I would agree with you that part (ii) of the proposition is incorrect (unless matrices are not acting on vectors from the left).
If you look at bijection part
http://en.wikipedia.org/wiki/Bijection,_injection_and_surjection
it reads: "If g o f is a bijection, then it can only be concluded...
I think the easiest way to do it is consider the two E's as a single letter thus your words are built from D I S C R EE T - thus you have 7 distinct "letters".
As for have the ordering between the first and last letter, you can ignore this and calculate all possible words then divide by 2 to...
I know this is slightly off topic but I remember an interesting talk in which it was stated that there an infinite number of primes, p, such that the is a prime, q, with the property
p < q < p + 16.
They proved this in an attempt to prove the twin prime conjecture.
If na = 0 (mod m) then na = km for some k. To find all a consider d = gcd(n,m), if we let a = m/d * l for l any positive integer then a is guaranteed to be an integer as d divides m and as d divides n we must have na = m * (n*l/d) which implies na is a integer multiple of m.
I assume that a =...
I was under the impression that it was more sum
S_{p} = \sum_{n=1}^{\infty} \frac{1}{n^{p}}
was only convergent for p greater than one. But if you take its analytic continuation of the function then you obtain the result
[tex] S_{-1} = \frac{-1}{12}. [/itex]
So I think it reduces to a question...
Yes it is true.
Say F maps from A to B then:
1) As F is onto every element in B corresponds to at least one element in A i.e. for all b \in B there is at least one a \in A such that f(a) = b .
2) As F is 1-1 every element in B can correspond to at most one element in A ie. f(a) = f(a')...
The only thing you will need is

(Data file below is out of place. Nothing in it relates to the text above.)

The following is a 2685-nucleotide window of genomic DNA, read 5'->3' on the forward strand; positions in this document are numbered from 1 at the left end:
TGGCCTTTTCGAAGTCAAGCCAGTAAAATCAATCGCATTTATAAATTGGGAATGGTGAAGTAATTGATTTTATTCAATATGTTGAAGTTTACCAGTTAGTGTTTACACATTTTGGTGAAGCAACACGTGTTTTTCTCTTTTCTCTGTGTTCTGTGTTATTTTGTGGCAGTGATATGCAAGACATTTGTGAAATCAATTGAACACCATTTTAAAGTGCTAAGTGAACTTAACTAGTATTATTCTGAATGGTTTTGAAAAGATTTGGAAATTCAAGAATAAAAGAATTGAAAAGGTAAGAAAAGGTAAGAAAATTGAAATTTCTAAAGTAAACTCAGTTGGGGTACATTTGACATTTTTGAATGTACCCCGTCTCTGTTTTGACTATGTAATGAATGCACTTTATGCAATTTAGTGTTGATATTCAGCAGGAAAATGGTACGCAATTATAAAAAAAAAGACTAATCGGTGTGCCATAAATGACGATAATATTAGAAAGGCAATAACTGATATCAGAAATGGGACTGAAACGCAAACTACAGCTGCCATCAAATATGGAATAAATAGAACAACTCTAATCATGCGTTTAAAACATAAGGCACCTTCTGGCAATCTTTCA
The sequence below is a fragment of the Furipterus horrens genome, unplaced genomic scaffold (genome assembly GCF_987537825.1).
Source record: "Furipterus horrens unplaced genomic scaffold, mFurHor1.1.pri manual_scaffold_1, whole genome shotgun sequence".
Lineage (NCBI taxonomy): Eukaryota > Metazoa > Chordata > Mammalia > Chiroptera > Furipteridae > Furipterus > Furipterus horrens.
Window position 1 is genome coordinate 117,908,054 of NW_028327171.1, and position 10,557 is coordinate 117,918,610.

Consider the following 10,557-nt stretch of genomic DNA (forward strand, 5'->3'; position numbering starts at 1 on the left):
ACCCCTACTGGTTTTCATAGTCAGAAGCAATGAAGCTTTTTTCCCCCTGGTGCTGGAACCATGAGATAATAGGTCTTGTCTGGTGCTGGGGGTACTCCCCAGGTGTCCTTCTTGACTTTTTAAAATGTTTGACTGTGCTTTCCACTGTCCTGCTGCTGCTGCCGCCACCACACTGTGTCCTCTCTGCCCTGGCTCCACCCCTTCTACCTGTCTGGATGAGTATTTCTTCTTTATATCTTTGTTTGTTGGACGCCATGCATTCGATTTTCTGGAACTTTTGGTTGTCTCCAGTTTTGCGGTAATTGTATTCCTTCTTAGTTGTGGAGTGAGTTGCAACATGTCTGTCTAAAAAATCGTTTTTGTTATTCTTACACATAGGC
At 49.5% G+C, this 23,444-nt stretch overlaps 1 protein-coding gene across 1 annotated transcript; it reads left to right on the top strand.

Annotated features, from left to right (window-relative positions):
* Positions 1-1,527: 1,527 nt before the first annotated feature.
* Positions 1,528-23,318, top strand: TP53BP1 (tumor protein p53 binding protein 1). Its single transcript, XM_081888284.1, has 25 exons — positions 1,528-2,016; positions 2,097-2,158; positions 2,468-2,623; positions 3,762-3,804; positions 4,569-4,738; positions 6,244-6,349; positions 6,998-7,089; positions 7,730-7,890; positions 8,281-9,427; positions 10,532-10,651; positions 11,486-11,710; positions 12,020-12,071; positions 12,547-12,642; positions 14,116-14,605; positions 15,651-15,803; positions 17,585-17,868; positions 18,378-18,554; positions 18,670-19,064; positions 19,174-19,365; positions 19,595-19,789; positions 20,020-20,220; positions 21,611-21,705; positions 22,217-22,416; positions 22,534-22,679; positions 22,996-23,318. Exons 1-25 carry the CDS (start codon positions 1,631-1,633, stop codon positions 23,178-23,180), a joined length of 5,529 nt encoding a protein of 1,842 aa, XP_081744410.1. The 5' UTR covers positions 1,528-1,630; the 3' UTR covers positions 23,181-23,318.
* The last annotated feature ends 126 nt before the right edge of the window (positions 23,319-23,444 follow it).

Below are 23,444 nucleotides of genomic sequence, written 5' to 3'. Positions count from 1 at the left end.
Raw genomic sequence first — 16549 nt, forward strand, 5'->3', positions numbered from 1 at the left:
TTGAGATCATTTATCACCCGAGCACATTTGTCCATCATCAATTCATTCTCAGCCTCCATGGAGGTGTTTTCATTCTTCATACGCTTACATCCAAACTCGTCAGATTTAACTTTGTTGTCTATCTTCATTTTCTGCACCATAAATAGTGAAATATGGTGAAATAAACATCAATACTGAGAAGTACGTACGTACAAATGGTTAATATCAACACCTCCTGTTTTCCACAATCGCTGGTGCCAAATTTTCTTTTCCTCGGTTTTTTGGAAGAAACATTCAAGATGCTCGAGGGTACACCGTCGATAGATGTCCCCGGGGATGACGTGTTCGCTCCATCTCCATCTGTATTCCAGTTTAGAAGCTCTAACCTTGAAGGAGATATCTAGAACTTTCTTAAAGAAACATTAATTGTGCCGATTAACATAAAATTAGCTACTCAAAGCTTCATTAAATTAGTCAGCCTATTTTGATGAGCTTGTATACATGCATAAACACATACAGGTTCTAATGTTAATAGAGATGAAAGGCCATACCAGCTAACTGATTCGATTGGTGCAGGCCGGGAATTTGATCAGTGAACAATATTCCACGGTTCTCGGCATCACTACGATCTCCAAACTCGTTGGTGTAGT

f \circ g = g \circ f \hspace{0.3cm} \Rightarrow f(g(v)) = g(f(v)).
If the linear maps are matrices, A and B, then \circ is just the usual matrix multiplication which gives
AB = BA.
This is exactly what you had. I don't think that there is anything else...
I hope this answers in part your questions:
If you have two linear maps
f: V \rightarrow W \mbox{ and } g: V' \rightarrow W'
if you want the two maps to commute then what you are saying is you want the composition of maps to satisfy
f \circ g = g \circ f \hspace{0.3cm} \Rightarrow...
Ok. I interpreted what you said as multiplication by a group element is injective and surjective (hence invertible) thus proving 1 must lay in the set you defined, rather than you proving it is injective and hence invertible.
Matt provides a nice statement which is conceptually useful in terms of groups but it doesn't answer the actual question. It assumes that the binary operation (along with the associated set) satisfy the group axioms. In which case it must be that every element x has an inverse.
It appeared to...
The point I was making was that although through the rearranging you can get the right answer in the end in the middle you made statement which were not entirely true. This is does not matter significantly if you are just looking for a sketch of the proof or aren't required to be completely...
If you are referring to a system of coupled ODE's then 'strong' eigenvalues correspond to the dominate eigenvectors. When I say dominate I mean ones that when time tends to infinity that the system follows a straight line given by the eigenvector.
Suppose you have two coupled 1st order ODE's...
To go from parametric form
x = sin(t) \mbox{ and } y =cos(t),
to the form
x^{2} + y^{2} = 1
you do not use the rearrangement as you have given. What you do is consider
x^{2} + y^{2} = sin^{2}(t) + cos^{2}(t) = 1.
The last step is using a trigonometric identity.